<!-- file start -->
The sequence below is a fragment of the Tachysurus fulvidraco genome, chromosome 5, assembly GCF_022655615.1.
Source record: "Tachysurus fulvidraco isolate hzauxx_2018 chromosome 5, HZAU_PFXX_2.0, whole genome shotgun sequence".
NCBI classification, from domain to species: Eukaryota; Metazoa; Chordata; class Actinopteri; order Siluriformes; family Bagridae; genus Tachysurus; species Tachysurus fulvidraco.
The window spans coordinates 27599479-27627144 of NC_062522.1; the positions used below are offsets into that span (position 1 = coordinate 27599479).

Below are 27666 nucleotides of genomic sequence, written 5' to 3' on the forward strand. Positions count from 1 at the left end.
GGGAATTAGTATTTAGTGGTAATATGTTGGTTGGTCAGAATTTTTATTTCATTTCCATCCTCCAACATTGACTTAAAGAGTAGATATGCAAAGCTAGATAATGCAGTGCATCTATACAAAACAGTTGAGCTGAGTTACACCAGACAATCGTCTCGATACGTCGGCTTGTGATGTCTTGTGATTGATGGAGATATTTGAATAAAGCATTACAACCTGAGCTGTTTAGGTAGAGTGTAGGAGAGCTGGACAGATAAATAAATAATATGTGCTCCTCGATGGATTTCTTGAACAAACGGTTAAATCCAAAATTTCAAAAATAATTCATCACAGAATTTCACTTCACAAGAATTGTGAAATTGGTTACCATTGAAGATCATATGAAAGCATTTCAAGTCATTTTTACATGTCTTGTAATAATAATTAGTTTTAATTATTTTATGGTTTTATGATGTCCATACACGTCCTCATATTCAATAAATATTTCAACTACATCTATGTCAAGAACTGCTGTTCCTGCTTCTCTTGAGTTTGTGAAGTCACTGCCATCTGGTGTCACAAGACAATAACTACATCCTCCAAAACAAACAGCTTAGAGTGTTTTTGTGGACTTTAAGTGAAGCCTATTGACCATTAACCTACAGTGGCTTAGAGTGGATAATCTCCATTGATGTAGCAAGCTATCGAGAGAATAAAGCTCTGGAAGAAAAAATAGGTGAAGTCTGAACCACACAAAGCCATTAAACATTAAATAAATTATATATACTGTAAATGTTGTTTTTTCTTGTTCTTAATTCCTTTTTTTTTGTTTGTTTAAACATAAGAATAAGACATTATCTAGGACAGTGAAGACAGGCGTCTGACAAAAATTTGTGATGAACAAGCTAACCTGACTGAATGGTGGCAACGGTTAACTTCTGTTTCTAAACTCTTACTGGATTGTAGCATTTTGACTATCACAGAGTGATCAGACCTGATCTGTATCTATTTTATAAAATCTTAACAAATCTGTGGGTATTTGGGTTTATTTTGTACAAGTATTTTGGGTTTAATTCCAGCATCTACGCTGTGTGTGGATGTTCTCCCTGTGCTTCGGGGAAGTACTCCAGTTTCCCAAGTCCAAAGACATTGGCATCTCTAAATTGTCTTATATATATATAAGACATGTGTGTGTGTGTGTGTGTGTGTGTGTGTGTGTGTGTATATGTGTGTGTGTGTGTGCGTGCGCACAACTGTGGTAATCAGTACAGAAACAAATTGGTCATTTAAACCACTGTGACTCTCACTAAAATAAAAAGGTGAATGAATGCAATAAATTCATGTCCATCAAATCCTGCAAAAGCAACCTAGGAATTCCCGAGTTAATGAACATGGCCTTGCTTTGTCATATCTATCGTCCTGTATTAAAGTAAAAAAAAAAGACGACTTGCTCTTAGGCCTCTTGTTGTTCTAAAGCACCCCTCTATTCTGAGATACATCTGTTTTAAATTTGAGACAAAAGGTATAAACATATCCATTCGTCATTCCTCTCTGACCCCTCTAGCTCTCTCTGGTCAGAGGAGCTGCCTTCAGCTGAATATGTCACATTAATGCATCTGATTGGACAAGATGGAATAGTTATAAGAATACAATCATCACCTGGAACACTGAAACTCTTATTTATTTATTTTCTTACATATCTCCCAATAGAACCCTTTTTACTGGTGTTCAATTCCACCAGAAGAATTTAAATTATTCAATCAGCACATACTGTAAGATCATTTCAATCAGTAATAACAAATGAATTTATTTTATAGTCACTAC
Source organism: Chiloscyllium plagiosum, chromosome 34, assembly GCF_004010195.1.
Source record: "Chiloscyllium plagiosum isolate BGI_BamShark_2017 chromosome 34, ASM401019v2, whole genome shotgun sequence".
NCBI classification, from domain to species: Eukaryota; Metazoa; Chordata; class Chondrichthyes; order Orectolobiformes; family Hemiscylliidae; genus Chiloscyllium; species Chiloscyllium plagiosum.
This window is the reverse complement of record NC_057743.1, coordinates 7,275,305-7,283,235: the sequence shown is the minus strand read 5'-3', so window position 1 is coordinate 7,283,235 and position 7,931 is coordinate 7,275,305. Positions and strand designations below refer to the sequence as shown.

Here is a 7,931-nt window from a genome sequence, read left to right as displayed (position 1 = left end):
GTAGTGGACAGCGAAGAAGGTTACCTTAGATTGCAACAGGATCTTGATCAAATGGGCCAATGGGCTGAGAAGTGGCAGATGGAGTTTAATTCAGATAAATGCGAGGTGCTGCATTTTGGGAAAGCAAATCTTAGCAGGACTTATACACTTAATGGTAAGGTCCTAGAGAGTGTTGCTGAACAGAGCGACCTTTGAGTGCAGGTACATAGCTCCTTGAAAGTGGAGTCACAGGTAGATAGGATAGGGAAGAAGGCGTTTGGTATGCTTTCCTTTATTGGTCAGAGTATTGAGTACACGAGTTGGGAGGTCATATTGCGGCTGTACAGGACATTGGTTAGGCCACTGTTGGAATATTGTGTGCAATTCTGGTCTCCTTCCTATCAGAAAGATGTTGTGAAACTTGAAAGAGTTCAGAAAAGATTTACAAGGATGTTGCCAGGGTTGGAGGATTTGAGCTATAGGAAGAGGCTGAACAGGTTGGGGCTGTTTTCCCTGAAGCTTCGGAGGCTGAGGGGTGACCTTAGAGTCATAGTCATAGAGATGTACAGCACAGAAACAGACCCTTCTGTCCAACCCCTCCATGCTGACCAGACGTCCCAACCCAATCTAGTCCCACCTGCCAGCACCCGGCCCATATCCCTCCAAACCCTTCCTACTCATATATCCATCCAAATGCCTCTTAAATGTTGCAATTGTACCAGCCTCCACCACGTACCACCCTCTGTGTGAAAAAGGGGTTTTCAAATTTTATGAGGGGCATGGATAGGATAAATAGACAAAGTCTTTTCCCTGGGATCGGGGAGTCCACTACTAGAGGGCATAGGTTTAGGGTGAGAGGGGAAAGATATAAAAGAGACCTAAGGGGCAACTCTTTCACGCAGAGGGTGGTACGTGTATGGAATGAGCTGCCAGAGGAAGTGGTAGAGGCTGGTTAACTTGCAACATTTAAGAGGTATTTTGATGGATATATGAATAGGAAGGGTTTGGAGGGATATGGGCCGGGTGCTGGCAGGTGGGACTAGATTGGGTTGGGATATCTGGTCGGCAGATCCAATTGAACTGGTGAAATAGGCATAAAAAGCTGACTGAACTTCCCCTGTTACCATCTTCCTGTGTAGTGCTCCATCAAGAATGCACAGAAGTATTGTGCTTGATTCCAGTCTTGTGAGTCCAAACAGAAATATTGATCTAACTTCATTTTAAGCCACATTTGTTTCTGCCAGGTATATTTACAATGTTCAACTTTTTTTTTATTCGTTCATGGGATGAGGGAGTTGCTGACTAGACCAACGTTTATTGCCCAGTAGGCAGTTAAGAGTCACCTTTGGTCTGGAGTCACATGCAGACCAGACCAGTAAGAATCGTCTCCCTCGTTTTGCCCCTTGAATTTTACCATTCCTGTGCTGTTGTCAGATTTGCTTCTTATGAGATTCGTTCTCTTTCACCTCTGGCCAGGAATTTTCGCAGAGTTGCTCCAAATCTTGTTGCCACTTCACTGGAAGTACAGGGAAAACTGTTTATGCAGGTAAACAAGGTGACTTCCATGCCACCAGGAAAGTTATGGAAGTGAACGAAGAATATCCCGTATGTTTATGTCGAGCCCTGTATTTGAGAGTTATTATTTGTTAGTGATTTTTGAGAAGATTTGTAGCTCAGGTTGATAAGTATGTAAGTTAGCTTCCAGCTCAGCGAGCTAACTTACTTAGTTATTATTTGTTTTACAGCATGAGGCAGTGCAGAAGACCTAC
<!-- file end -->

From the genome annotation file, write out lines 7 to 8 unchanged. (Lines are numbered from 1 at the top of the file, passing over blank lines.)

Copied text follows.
Source organism: Chiloscyllium plagiosum, chromosome 34, assembly GCF_004010195.1.
Source record: "Chiloscyllium plagiosum isolate BGI_BamShark_2017 chromosome 34, ASM401019v2, whole genome shotgun sequence".